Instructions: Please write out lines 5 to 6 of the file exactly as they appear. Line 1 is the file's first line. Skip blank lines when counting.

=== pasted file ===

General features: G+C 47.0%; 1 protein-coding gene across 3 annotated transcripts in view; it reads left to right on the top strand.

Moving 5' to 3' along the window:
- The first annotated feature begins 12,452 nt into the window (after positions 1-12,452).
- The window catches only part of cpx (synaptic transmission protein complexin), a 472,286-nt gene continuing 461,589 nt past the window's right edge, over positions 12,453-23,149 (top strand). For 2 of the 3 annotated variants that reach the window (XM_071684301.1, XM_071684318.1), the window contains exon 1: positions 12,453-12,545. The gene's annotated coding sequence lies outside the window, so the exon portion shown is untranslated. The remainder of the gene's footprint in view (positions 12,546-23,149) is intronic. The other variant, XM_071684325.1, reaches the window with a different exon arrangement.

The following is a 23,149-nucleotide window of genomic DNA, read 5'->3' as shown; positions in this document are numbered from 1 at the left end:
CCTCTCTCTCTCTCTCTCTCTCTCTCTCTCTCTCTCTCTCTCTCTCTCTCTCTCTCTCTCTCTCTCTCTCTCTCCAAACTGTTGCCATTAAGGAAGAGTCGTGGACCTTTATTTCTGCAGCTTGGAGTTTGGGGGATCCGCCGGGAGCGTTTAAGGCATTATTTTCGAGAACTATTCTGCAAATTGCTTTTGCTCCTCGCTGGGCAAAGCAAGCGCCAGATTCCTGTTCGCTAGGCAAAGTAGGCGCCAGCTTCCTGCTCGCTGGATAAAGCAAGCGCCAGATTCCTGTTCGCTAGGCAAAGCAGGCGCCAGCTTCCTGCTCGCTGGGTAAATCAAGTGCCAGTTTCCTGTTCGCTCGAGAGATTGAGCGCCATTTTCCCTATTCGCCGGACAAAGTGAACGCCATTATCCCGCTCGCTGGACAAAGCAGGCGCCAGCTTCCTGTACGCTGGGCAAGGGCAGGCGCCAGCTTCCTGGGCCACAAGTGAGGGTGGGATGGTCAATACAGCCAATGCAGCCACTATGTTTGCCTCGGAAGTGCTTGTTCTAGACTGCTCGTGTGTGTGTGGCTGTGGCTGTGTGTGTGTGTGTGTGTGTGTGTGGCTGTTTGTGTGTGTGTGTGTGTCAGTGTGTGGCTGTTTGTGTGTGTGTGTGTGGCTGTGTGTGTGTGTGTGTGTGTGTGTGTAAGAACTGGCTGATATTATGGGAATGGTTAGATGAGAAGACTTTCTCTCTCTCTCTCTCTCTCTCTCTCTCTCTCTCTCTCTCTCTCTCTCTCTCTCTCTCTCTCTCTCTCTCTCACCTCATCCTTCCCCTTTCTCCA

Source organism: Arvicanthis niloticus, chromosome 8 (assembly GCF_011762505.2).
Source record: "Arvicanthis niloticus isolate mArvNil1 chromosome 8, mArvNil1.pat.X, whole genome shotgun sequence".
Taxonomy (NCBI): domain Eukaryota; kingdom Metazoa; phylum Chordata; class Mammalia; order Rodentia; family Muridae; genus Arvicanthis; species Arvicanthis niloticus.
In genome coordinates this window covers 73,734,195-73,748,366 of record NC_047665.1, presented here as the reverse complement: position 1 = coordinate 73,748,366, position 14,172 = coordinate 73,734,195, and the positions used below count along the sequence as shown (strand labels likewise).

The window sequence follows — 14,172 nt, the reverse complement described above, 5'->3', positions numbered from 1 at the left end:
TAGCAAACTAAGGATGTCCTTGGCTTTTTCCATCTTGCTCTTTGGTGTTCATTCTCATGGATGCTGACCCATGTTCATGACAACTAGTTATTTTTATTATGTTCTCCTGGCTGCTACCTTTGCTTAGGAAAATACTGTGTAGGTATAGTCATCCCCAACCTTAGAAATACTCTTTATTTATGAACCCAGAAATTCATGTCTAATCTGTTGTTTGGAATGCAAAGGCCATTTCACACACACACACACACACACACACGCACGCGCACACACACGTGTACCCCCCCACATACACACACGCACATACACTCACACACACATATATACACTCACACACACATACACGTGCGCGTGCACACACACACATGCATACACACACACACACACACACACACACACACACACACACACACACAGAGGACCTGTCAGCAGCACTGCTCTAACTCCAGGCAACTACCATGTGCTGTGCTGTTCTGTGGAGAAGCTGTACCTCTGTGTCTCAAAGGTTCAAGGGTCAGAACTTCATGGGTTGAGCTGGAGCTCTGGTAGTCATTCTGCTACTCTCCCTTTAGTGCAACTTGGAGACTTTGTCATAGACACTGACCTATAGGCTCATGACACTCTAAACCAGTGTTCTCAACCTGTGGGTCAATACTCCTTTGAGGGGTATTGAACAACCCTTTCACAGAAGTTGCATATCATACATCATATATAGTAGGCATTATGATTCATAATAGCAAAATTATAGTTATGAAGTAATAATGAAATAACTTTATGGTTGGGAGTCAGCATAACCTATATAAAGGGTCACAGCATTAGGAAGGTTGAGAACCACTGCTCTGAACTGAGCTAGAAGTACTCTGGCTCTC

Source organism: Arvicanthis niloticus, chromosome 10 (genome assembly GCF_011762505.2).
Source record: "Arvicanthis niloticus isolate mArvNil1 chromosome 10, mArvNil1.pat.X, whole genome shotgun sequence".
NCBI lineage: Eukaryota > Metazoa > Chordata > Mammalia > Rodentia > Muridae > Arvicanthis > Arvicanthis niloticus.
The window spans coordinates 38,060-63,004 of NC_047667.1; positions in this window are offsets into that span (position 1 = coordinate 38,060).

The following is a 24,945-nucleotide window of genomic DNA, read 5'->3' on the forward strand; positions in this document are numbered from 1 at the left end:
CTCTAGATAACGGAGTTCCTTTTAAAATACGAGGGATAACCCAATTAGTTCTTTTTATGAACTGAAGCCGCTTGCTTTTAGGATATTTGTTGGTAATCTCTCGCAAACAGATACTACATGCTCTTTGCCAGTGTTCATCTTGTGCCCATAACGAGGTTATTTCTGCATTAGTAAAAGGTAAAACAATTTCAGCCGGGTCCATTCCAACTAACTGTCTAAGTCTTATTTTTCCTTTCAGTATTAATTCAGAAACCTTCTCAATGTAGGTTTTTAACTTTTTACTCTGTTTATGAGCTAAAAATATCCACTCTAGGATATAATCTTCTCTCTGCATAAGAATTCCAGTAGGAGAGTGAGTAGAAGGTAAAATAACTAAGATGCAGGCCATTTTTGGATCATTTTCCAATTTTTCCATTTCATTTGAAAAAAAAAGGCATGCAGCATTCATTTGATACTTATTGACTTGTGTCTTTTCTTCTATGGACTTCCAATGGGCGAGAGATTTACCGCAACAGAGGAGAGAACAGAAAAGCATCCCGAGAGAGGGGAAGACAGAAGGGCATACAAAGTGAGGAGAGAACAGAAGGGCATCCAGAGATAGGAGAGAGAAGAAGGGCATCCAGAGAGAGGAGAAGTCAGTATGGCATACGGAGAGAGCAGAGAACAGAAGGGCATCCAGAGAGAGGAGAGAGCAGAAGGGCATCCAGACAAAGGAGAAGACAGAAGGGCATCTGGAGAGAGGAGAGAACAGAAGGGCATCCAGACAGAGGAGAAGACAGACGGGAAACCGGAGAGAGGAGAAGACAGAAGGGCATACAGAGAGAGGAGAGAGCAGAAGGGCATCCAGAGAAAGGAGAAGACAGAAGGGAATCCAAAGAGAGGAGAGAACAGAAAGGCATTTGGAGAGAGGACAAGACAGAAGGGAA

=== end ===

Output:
The following is a 23,149-nucleotide window of genomic DNA, read 5'->3' as shown; positions in this document are numbered from 1 at the left end:
CCTCTCTCTCTCTCTCTCTCTCTCTCTCTCTCTCTCTCTCTCTCTCTCTCTCTCTCTCTCTCTCTCTCTCTCTCCAAACTGTTGCCATTAAGGAAGAGTCGTGGACCTTTATTTCTGCAGCTTGGAGTTTGGGGGATCCGCCGGGAGCGTTTAAGGCATTATTTTCGAGAACTATTCTGCAAATTGCTTTTGCTCCTCGCTGGGCAAAGCAAGCGCCAGATTCCTGTTCGCTAGGCAAAGTAGGCGCCAGCTTCCTGCTCGCTGGATAAAGCAAGCGCCAGATTCCTGTTCGCTAGGCAAAGCAGGCGCCAGCTTCCTGCTCGCTGGGTAAATCAAGTGCCAGTTTCCTGTTCGCTCGAGAGATTGAGCGCCATTTTCCCTATTCGCCGGACAAAGTGAACGCCATTATCCCGCTCGCTGGACAAAGCAGGCGCCAGCTTCCTGTACGCTGGGCAAGGGCAGGCGCCAGCTTCCTGGGCCACAAGTGAGGGTGGGATGGTCAATACAGCCAATGCAGCCACTATGTTTGCCTCGGAAGTGCTTGTTCTAGACTGCTCGTGTGTGTGTGGCTGTGGCTGTGTGTGTGTGTGTGTGTGTGTGTGGCTGTTTGTGTGTGTGTGTGTGTCAGTGTGTGGCTGTTTGTGTGTGTGTGTGTGGCTGTGTGTGTGTGTGTGTGTGTGTGTGTAAGAACTGGCTGATATTATGGGAATGGTTAGATGAGAAGACTTTCTCTCTCTCTCTCTCTCTCTCTCTCTCTCTCTCTCTCTCTCTCTCTCTCTCTCTCTCTCTCTCTCTCTCTCACCTCATCCTTCCCCTTTCTCCA